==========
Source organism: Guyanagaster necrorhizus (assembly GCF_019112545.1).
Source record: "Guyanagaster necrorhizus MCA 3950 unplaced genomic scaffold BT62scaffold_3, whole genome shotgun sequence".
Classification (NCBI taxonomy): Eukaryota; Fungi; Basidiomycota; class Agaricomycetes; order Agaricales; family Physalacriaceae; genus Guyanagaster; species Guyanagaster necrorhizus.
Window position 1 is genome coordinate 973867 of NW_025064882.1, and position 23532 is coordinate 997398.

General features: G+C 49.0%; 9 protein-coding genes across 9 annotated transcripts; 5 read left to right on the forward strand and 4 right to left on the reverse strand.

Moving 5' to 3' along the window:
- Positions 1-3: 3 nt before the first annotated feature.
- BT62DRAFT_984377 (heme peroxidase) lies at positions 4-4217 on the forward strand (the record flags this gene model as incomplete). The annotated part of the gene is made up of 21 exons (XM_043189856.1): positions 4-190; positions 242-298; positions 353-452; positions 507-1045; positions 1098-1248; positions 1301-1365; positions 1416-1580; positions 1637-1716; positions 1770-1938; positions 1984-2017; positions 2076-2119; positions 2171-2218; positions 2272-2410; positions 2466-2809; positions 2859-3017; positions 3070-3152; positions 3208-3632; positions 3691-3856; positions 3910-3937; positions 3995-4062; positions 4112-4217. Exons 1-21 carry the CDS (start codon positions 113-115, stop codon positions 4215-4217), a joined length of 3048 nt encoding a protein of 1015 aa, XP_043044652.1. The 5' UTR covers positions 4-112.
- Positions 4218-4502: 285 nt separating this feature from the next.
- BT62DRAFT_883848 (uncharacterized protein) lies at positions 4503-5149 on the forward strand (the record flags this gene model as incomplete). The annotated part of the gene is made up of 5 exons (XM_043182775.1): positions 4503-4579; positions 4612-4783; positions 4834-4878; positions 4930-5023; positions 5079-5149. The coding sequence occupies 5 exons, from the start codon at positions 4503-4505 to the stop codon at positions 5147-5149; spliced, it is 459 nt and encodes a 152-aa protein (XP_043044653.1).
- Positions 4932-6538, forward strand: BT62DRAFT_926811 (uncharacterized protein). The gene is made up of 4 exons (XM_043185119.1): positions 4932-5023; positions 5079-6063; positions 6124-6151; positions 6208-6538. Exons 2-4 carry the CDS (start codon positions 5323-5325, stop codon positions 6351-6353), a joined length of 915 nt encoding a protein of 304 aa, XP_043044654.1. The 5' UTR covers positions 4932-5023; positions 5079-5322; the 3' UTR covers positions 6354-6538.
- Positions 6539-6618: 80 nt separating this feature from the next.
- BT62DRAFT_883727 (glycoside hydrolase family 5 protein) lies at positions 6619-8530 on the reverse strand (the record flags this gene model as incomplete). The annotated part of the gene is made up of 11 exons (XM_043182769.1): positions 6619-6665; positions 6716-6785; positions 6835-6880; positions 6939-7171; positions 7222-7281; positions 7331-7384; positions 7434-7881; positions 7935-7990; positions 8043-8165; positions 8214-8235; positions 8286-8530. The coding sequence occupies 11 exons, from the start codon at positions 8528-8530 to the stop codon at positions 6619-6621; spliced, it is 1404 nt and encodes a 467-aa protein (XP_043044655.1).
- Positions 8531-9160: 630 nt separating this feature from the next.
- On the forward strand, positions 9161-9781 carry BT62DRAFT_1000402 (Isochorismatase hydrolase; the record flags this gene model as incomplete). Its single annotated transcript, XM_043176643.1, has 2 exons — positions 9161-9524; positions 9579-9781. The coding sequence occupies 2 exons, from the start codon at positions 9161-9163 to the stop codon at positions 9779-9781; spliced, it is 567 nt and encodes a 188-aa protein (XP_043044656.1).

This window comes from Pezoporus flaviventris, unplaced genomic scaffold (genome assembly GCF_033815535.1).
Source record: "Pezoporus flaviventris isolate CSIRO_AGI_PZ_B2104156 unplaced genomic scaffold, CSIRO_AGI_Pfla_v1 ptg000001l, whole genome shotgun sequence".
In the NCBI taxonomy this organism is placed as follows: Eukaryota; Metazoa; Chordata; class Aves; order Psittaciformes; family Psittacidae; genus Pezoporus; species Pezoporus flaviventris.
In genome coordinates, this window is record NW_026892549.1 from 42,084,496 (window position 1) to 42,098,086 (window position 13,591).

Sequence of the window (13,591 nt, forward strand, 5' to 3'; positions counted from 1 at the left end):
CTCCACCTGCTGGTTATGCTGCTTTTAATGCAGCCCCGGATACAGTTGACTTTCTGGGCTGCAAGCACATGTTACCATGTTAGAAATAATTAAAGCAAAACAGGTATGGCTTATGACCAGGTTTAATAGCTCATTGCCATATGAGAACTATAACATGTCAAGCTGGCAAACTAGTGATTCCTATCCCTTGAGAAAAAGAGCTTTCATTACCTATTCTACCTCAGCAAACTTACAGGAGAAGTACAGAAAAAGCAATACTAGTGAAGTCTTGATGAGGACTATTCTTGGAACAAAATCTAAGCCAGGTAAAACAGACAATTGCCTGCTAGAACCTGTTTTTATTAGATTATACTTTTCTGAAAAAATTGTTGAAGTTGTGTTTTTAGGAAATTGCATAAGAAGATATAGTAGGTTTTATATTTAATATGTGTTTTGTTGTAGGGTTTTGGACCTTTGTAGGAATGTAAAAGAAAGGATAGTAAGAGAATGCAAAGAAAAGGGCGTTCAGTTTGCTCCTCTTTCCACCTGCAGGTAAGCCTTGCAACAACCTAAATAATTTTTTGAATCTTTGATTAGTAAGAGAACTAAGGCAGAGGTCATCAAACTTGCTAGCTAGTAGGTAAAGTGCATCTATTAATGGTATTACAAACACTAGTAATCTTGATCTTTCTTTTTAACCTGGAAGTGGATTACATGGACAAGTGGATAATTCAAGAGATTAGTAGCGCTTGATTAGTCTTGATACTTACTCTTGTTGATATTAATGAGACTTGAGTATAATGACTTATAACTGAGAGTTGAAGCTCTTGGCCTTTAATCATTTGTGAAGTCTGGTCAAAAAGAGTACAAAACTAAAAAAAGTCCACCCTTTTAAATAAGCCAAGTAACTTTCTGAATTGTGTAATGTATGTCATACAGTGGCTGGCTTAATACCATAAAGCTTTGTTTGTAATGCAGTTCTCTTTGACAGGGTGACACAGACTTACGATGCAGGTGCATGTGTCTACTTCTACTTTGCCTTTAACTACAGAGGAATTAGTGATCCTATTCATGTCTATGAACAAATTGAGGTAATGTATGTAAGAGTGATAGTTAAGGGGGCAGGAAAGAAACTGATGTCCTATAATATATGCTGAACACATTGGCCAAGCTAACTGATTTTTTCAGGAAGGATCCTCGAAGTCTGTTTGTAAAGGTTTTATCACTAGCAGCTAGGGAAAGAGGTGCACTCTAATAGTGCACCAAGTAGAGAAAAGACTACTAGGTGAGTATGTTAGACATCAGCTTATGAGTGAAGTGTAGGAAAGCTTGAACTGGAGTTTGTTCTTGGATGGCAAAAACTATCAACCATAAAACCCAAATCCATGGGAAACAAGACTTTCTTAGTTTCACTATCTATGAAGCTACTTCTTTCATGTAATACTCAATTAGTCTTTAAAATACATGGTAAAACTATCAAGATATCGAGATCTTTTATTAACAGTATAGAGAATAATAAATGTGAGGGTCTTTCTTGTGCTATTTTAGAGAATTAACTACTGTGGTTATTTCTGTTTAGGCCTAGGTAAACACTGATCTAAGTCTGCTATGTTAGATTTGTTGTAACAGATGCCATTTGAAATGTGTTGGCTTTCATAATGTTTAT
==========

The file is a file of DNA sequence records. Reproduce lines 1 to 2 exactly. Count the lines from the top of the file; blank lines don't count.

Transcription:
Source organism: Guyanagaster necrorhizus (assembly GCF_019112545.1).
Source record: "Guyanagaster necrorhizus MCA 3950 unplaced genomic scaffold BT62scaffold_3, whole genome shotgun sequence".